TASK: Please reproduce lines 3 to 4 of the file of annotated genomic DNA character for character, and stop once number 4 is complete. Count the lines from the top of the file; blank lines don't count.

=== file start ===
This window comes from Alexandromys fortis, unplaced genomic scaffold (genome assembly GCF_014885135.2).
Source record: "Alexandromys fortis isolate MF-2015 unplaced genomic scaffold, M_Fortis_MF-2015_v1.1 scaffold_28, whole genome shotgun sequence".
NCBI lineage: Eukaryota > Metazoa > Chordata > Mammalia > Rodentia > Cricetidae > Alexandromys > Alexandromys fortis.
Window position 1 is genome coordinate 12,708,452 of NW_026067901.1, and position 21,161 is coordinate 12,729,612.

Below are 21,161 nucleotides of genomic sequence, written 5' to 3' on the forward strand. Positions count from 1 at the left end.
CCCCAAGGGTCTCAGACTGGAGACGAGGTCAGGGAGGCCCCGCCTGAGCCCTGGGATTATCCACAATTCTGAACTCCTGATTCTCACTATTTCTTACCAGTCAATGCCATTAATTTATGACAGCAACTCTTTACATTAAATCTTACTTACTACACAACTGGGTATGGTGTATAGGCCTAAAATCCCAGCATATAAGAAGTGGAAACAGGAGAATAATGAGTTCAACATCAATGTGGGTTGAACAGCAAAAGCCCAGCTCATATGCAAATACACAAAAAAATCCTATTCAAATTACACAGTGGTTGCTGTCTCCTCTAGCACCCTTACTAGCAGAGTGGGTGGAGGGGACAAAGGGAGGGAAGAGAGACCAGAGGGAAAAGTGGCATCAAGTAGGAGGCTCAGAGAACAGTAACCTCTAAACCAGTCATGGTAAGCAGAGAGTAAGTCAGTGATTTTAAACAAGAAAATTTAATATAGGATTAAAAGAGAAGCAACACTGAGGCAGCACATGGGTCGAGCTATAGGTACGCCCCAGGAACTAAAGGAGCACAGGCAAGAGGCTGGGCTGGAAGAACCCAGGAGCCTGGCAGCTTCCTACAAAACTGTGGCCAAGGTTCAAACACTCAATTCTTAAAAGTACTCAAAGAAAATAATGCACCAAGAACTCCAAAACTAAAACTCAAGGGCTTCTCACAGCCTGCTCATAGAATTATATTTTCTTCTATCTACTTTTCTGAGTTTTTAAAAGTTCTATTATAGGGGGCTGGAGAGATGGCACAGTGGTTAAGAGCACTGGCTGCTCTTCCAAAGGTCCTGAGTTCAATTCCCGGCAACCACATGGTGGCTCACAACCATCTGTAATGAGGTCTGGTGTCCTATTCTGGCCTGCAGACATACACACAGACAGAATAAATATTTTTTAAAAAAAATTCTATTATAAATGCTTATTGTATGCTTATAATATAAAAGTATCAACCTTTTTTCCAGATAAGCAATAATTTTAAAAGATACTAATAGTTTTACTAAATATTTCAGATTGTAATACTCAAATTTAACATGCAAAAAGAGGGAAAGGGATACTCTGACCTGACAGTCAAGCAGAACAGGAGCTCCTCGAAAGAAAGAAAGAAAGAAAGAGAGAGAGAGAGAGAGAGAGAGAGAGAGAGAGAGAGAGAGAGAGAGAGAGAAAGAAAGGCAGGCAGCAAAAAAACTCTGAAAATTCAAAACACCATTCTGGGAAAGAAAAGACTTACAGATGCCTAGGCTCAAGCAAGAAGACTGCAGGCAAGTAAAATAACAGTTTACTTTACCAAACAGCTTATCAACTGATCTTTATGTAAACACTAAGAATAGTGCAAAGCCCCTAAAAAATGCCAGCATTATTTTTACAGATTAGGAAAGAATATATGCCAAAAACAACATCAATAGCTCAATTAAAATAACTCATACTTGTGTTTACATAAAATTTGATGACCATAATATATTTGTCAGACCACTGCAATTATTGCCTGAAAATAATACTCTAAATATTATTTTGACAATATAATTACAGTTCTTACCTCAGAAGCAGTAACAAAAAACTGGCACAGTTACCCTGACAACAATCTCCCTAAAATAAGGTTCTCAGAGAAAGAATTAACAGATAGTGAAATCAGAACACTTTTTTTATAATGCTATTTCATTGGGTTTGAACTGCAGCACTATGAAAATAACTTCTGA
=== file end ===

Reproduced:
NCBI lineage: Eukaryota > Metazoa > Chordata > Mammalia > Rodentia > Cricetidae > Alexandromys > Alexandromys fortis.
Window position 1 is genome coordinate 12,708,452 of NW_026067901.1, and position 21,161 is coordinate 12,729,612.